Neurosurgeon Michael Egnor argues that Robert Epstein’s “transducer” theory of the replationship between the mind and the brain is an instance of getting something right:
Many of my posts here at Mind Matters News entail debunking nonsensical materialist theories of the mind–brain relationship. It is altogether fitting and proper that I do so. But, at times, thoughtful and very promising ideas are proposed by modern neuroscientists. One of those ideas is discussed in an essay in Discover Magazine by neuroscientist Robert Epstein.
Epstein, the former editor-in-chief of Psychology Today Magazine, is a senior research psychologist at the American Institute for Behavioral Research and Technology in California and holds a doctoral degree from Harvard University. He proposes that we re-examine a theory that has had a number of prominent proponents over the past several centuries.
It is the theory that the brain is a type of transducer, that is, a device or an organ that converts one signal to another signal, commonly from one medium to another. A microphone, for example, is a transducer that converts sound waves to electrical current. Your eye is a transducer that converts light to vision.
Epstein points out that a host of perplexing neurological problems, such as blindsight (the ability of some blind people to be aware of objects in their environment that they cannot consciously see), mindsight (the phenomenon during some near-death experiences of congenitally blind people in which they are able to see normally), terminal lucidity (the brief period of clear consciousness that sometimes precedes death in dementia patients), hallucinations and such diseases as schizophrenia, among many others, could be explained by the inference that the human brain focuses and transduces consciousness rather than generates it.Michael Egnor, “A neuroscience theory that actually helps explain the brain” at Mind Matters News (August 30, 2021)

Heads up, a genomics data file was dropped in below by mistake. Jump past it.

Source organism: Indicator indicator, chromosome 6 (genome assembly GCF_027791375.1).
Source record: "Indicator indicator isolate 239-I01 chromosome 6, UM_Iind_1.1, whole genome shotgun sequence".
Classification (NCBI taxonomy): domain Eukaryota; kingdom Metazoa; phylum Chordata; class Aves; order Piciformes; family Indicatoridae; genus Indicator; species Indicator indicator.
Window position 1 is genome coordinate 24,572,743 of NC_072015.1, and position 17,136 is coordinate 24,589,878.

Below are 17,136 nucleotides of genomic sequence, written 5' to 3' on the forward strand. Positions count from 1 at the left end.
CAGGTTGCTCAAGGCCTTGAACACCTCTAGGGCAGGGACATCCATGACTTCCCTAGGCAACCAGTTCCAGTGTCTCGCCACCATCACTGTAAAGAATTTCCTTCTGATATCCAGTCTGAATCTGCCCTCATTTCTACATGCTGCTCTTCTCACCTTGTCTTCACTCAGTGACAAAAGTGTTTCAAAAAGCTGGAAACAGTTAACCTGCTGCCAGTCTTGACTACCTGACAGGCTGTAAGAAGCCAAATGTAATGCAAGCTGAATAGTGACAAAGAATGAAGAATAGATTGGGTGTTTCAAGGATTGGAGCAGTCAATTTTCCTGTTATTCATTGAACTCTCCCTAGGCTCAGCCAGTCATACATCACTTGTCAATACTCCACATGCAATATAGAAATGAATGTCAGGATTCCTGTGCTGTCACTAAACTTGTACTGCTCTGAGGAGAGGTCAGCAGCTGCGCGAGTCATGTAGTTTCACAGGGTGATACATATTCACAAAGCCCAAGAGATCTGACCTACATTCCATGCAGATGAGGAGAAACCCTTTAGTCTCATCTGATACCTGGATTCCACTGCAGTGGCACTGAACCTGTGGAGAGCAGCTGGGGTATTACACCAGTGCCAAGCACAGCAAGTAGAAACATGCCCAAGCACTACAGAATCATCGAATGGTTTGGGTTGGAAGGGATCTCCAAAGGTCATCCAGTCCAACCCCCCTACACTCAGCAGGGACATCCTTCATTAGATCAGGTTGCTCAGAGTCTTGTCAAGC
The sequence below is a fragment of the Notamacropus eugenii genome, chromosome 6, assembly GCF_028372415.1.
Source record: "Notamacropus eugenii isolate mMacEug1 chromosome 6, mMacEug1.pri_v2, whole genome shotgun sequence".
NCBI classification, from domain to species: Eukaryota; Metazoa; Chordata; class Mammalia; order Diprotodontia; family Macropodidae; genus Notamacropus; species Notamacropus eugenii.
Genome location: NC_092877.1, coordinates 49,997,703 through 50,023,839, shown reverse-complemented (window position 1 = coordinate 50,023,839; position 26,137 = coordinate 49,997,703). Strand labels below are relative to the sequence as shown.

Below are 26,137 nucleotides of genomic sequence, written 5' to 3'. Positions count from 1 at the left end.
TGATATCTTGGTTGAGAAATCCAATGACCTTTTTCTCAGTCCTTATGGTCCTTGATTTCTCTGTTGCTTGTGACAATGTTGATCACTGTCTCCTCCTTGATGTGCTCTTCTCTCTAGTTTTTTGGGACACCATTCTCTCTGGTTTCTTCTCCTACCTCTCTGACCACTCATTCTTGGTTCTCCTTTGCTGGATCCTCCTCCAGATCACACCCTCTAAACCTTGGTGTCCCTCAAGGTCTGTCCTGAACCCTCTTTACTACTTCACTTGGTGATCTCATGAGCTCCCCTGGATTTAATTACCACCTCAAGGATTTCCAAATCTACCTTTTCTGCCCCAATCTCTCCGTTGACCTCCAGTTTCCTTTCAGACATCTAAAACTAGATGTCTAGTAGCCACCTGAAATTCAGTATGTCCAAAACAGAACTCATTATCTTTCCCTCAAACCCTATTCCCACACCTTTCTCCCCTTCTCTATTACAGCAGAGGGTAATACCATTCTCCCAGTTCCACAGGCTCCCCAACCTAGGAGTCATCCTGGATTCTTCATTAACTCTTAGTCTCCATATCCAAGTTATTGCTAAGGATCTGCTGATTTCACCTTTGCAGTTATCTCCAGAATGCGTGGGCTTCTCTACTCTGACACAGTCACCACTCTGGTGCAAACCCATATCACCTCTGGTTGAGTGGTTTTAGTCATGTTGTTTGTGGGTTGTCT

Takehome: The ear transduces sound to hearing; the eye transduces light to vision. It is reasonable to infer that the brain transduces thought to body.
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The brain does not create the mind; it constrains it. Near-death experiences in which people report seeing things that are later verified give some sense of how the mind works in relation to the brain. A cynical neurosurgeon colleague told Michael Egnor that he could not account for how a child patient’s NDE account described the operation accurately.
Yes, split brains are weird, but not the way you think. Scientists who dismiss consciousness and free will ignore the fact that the higher faculties of the mind cannot be split even by splitting the brain in half.